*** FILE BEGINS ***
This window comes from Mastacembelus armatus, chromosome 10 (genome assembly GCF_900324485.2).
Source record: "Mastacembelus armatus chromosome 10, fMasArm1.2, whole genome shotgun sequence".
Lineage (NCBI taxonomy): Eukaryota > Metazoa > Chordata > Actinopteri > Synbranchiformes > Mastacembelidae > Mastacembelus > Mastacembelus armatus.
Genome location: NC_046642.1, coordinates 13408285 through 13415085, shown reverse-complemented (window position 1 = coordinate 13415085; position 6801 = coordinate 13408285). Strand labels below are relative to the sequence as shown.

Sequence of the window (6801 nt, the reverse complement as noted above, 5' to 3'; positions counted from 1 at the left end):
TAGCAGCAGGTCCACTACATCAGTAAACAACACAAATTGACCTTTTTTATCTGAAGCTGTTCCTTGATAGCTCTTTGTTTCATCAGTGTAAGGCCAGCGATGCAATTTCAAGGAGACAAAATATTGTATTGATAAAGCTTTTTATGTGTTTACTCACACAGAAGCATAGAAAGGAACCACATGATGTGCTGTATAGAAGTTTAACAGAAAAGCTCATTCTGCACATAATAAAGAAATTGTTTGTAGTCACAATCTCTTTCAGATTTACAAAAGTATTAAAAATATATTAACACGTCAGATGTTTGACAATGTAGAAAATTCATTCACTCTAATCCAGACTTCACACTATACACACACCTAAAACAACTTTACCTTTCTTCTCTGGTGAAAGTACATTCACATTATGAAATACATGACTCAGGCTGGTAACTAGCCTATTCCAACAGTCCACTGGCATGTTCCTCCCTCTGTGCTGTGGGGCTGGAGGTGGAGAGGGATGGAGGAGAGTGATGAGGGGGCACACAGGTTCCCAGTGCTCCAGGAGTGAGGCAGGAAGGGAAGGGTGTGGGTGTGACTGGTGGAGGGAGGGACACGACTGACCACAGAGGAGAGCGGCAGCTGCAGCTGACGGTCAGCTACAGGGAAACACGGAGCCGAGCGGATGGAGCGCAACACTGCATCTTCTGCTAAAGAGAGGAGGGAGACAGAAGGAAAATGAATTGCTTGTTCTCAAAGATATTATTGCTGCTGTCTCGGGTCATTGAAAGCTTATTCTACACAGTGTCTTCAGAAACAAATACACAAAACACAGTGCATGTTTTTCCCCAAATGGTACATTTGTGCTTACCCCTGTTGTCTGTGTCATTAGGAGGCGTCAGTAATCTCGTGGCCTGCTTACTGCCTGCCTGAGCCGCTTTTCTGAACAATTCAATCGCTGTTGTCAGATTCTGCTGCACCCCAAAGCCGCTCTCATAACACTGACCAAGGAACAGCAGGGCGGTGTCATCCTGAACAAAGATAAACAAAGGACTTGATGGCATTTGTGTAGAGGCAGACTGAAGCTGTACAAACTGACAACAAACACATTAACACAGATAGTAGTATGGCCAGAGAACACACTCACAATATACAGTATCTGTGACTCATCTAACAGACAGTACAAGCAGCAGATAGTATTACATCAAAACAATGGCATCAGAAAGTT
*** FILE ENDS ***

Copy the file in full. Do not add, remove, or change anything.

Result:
This window comes from Mastacembelus armatus, chromosome 10 (genome assembly GCF_900324485.2).
Source record: "Mastacembelus armatus chromosome 10, fMasArm1.2, whole genome shotgun sequence".
Lineage (NCBI taxonomy): Eukaryota > Metazoa > Chordata > Actinopteri > Synbranchiformes > Mastacembelidae > Mastacembelus > Mastacembelus armatus.
Genome location: NC_046642.1, coordinates 13408285 through 13415085, shown reverse-complemented (window position 1 = coordinate 13415085; position 6801 = coordinate 13408285). Strand labels below are relative to the sequence as shown.

Sequence of the window (6801 nt, the reverse complement as noted above, 5' to 3'; positions counted from 1 at the left end):
TAGCAGCAGGTCCACTACATCAGTAAACAACACAAATTGACCTTTTTTATCTGAAGCTGTTCCTTGATAGCTCTTTGTTTCATCAGTGTAAGGCCAGCGATGCAATTTCAAGGAGACAAAATATTGTATTGATAAAGCTTTTTATGTGTTTACTCACACAGAAGCATAGAAAGGAACCACATGATGTGCTGTATAGAAGTTTAACAGAAAAGCTCATTCTGCACATAATAAAGAAATTGTTTGTAGTCACAATCTCTTTCAGATTTACAAAAGTATTAAAAATATATTAACACGTCAGATGTTTGACAATGTAGAAAATTCATTCACTCTAATCCAGACTTCACACTATACACACACCTAAAACAACTTTACCTTTCTTCTCTGGTGAAAGTACATTCACATTATGAAATACATGACTCAGGCTGGTAACTAGCCTATTCCAACAGTCCACTGGCATGTTCCTCCCTCTGTGCTGTGGGGCTGGAGGTGGAGAGGGATGGAGGAGAGTGATGAGGGGGCACACAGGTTCCCAGTGCTCCAGGAGTGAGGCAGGAAGGGAAGGGTGTGGGTGTGACTGGTGGAGGGAGGGACACGACTGACCACAGAGGAGAGCGGCAGCTGCAGCTGACGGTCAGCTACAGGGAAACACGGAGCCGAGCGGATGGAGCGCAACACTGCATCTTCTGCTAAAGAGAGGAGGGAGACAGAAGGAAAATGAATTGCTTGTTCTCAAAGATATTATTGCTGCTGTCTCGGGTCATTGAAAGCTTATTCTACACAGTGTCTTCAGAAACAAATACACAAAACACAGTGCATGTTTTTCCCCAAATGGTACATTTGTGCTTACCCCTGTTGTCTGTGTCATTAGGAGGCGTCAGTAATCTCGTGGCCTGCTTACTGCCTGCCTGAGCCGCTTTTCTGAACAATTCAATCGCTGTTGTCAGATTCTGCTGCACCCCAAAGCCGCTCTCATAACACTGACCAAGGAACAGCAGGGCGGTGTCATCCTGAACAAAGATAAACAAAGGACTTGATGGCATTTGTGTAGAGGCAGACTGAAGCTGTACAAACTGACAACAAACACATTAACACAGATAGTAGTATGGCCAGAGAACACACTCACAATATACAGTATCTGTGACTCATCTAACAGACAGTACAAGCAGCAGATAGTATTACATCAAAACAATGGCATCAGAAAGTT